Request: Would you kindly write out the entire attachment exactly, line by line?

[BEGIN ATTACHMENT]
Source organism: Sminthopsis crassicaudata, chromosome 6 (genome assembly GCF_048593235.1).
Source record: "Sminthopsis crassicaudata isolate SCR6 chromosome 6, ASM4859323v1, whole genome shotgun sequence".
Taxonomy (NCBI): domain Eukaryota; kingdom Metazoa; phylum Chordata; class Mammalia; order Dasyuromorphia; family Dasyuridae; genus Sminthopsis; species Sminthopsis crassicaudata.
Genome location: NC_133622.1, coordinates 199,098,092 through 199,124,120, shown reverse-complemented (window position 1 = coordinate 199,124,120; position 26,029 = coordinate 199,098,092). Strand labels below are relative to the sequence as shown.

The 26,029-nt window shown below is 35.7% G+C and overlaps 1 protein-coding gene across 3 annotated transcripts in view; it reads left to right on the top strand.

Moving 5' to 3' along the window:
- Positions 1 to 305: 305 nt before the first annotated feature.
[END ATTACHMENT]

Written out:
Source organism: Sminthopsis crassicaudata, chromosome 6 (genome assembly GCF_048593235.1).
Source record: "Sminthopsis crassicaudata isolate SCR6 chromosome 6, ASM4859323v1, whole genome shotgun sequence".
Taxonomy (NCBI): domain Eukaryota; kingdom Metazoa; phylum Chordata; class Mammalia; order Dasyuromorphia; family Dasyuridae; genus Sminthopsis; species Sminthopsis crassicaudata.
Genome location: NC_133622.1, coordinates 199,098,092 through 199,124,120, shown reverse-complemented (window position 1 = coordinate 199,124,120; position 26,029 = coordinate 199,098,092). Strand labels below are relative to the sequence as shown.

The 26,029-nt window shown below is 35.7% G+C and overlaps 1 protein-coding gene across 3 annotated transcripts in view; it reads left to right on the top strand.

Moving 5' to 3' along the window:
- Positions 1 to 305: 305 nt before the first annotated feature.